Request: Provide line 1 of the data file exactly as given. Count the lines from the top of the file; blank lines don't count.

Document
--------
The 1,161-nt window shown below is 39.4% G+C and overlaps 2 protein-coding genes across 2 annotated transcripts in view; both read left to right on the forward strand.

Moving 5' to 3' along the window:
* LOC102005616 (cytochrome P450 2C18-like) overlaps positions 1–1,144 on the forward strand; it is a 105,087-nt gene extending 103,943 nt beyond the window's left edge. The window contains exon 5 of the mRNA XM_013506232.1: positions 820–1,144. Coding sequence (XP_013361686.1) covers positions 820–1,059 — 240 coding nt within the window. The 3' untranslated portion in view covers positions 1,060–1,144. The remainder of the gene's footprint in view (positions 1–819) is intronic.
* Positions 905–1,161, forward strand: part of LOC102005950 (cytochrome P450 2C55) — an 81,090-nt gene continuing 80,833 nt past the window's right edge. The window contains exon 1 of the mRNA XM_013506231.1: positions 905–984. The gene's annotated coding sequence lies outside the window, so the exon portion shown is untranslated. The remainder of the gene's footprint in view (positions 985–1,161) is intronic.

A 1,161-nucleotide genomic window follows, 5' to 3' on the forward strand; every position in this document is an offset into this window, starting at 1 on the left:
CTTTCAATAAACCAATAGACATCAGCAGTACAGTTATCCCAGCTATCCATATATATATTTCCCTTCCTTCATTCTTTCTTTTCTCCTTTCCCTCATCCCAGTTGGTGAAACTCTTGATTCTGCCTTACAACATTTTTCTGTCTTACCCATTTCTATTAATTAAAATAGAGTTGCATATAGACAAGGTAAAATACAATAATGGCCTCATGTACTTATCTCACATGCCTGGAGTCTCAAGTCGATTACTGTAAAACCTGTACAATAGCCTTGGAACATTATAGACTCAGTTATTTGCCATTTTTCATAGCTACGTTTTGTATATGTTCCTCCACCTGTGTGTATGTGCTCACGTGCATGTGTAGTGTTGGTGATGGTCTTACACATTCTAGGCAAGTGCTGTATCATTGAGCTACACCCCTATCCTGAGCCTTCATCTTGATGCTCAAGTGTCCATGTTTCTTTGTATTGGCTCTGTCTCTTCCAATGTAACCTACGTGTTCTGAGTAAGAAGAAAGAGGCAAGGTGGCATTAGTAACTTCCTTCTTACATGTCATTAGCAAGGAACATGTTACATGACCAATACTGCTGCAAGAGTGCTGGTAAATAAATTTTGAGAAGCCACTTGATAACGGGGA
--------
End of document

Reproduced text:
The 1,161-nt window shown below is 39.4% G+C and overlaps 2 protein-coding genes across 2 annotated transcripts in view; both read left to right on the forward strand.